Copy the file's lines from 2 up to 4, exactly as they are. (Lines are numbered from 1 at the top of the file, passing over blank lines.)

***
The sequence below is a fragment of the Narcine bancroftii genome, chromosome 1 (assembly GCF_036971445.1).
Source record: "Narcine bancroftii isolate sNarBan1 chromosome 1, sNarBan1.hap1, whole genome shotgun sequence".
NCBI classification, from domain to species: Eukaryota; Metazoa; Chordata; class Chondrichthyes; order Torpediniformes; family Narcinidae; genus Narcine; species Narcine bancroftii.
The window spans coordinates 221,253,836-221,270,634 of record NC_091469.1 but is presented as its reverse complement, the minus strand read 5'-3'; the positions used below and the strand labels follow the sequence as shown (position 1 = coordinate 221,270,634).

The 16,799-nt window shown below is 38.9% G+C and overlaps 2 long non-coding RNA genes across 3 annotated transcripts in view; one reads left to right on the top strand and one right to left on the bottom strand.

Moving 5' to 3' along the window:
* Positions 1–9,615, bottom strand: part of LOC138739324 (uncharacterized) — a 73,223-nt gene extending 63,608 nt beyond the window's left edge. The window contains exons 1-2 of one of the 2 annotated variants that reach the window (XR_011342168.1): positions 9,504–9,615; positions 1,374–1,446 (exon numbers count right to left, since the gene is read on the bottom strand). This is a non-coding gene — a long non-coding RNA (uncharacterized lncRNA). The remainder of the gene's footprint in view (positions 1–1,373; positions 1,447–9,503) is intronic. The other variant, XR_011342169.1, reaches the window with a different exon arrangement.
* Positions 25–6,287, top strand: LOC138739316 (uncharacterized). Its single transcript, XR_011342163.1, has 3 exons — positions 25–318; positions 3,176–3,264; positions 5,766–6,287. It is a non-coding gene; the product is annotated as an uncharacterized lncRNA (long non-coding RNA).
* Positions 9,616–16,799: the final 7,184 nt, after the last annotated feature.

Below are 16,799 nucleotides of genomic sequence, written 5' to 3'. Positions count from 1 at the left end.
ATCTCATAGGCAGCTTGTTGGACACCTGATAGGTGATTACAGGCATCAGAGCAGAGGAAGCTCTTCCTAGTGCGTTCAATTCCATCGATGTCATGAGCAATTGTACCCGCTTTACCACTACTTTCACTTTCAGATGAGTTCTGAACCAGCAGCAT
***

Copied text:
Source record: "Narcine bancroftii isolate sNarBan1 chromosome 1, sNarBan1.hap1, whole genome shotgun sequence".
NCBI classification, from domain to species: Eukaryota; Metazoa; Chordata; class Chondrichthyes; order Torpediniformes; family Narcinidae; genus Narcine; species Narcine bancroftii.
The window spans coordinates 221,253,836-221,270,634 of record NC_091469.1 but is presented as its reverse complement, the minus strand read 5'-3'; the positions used below and the strand labels follow the sequence as shown (position 1 = coordinate 221,270,634).